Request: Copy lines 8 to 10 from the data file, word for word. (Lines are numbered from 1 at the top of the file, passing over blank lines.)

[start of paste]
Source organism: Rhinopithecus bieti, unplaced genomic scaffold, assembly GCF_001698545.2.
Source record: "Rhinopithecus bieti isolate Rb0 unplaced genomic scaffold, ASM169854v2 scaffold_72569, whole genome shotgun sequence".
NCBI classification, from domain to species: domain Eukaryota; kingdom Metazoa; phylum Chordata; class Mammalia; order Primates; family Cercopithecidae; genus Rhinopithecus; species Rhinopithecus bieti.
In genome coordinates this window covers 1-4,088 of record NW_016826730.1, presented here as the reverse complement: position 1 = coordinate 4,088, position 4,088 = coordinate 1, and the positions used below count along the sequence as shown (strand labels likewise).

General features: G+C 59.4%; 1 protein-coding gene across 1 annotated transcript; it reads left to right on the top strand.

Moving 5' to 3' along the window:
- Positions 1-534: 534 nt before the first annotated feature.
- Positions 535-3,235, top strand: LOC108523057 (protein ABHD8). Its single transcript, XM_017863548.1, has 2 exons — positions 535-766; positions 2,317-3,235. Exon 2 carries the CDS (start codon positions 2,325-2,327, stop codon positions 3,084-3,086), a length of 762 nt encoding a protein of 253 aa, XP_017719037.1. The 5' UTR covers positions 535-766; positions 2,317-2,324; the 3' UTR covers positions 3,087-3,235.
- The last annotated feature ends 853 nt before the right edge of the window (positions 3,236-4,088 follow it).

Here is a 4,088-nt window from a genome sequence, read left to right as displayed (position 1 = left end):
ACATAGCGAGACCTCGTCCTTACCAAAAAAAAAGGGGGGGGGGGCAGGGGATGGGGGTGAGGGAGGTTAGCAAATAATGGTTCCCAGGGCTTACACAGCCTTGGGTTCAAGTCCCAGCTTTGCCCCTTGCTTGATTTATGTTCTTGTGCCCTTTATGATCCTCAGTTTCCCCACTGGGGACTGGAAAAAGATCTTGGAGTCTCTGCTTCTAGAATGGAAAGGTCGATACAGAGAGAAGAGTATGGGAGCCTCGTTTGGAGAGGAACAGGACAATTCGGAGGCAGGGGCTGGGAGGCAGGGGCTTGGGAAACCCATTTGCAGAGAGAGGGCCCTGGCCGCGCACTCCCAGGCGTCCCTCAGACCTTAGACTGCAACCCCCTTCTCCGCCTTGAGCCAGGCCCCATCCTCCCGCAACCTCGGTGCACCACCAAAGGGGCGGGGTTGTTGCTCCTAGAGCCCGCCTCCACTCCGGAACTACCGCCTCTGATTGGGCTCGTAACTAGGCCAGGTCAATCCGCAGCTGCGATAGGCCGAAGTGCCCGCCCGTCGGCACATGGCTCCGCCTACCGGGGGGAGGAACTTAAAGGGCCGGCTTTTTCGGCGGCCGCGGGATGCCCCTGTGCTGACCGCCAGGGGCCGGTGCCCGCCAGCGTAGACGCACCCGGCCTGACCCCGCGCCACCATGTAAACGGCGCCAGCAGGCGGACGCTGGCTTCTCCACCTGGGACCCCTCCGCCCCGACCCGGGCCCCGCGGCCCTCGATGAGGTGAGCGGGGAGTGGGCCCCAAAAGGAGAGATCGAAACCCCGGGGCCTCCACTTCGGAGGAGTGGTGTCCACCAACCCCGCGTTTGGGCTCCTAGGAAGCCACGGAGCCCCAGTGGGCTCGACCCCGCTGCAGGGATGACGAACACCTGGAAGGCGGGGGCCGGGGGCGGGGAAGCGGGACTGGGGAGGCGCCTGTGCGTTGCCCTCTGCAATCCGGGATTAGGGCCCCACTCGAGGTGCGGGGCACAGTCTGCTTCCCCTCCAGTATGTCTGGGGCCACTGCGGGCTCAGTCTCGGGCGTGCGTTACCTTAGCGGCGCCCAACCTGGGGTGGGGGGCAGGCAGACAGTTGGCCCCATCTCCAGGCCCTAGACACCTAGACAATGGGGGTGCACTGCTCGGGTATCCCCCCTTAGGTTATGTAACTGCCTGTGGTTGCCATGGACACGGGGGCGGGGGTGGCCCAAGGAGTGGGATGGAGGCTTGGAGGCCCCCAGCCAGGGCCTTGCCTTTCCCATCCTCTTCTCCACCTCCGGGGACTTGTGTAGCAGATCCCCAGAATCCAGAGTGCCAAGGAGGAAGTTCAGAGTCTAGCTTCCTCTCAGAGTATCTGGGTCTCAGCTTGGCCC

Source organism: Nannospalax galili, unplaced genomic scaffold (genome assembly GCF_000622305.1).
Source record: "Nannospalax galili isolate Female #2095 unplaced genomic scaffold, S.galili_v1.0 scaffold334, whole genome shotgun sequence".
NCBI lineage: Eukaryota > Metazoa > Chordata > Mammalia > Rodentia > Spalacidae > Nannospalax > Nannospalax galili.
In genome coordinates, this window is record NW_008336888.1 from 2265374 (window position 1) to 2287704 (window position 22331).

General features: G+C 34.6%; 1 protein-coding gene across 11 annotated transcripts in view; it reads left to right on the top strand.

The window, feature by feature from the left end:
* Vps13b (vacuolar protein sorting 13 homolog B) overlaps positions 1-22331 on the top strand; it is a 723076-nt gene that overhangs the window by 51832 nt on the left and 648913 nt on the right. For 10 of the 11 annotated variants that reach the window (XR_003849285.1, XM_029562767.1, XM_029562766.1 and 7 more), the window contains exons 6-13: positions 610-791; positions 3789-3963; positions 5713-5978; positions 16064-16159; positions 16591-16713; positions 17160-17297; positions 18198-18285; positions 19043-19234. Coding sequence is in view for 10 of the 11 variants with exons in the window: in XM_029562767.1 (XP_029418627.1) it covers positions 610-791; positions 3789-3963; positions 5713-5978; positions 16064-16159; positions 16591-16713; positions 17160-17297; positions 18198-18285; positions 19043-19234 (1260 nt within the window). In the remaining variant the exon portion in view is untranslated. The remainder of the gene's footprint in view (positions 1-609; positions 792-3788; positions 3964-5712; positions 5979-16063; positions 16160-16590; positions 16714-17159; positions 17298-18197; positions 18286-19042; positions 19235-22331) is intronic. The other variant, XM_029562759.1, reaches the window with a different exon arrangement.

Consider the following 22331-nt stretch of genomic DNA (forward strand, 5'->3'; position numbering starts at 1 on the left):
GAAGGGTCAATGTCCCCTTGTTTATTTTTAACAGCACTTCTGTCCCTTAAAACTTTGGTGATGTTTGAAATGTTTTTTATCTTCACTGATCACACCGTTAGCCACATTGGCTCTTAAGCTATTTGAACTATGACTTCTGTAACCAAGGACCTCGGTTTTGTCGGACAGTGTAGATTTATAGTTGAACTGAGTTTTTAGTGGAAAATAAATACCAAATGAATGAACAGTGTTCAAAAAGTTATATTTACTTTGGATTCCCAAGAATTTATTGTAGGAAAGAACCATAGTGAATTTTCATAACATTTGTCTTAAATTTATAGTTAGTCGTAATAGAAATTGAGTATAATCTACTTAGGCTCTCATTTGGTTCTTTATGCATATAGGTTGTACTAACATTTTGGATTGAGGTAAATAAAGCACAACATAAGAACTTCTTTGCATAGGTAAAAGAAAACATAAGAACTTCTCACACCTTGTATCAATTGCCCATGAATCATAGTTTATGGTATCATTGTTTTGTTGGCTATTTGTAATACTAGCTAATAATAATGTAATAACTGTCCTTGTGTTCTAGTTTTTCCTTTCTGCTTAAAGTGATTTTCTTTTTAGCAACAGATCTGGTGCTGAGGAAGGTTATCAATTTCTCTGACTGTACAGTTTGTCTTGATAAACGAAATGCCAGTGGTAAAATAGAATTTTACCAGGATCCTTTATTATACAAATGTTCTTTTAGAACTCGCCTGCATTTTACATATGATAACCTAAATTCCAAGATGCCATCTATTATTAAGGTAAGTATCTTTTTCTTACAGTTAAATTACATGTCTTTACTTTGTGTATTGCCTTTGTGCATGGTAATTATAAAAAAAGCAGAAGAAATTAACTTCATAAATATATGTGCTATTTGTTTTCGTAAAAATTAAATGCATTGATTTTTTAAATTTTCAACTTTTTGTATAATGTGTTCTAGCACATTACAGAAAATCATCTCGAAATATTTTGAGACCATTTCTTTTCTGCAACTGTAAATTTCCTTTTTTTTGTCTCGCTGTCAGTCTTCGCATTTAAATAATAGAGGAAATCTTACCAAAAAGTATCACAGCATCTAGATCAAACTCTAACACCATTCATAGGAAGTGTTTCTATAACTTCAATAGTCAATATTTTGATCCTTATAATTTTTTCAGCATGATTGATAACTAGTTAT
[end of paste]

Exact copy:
- Positions 535-3,235, top strand: LOC108523057 (protein ABHD8). Its single transcript, XM_017863548.1, has 2 exons — positions 535-766; positions 2,317-3,235. Exon 2 carries the CDS (start codon positions 2,325-2,327, stop codon positions 3,084-3,086), a length of 762 nt encoding a protein of 253 aa, XP_017719037.1. The 5' UTR covers positions 535-766; positions 2,317-2,324; the 3' UTR covers positions 3,087-3,235.
- The last annotated feature ends 853 nt before the right edge of the window (positions 3,236-4,088 follow it).

Here is a 4,088-nt window from a genome sequence, read left to right as displayed (position 1 = left end):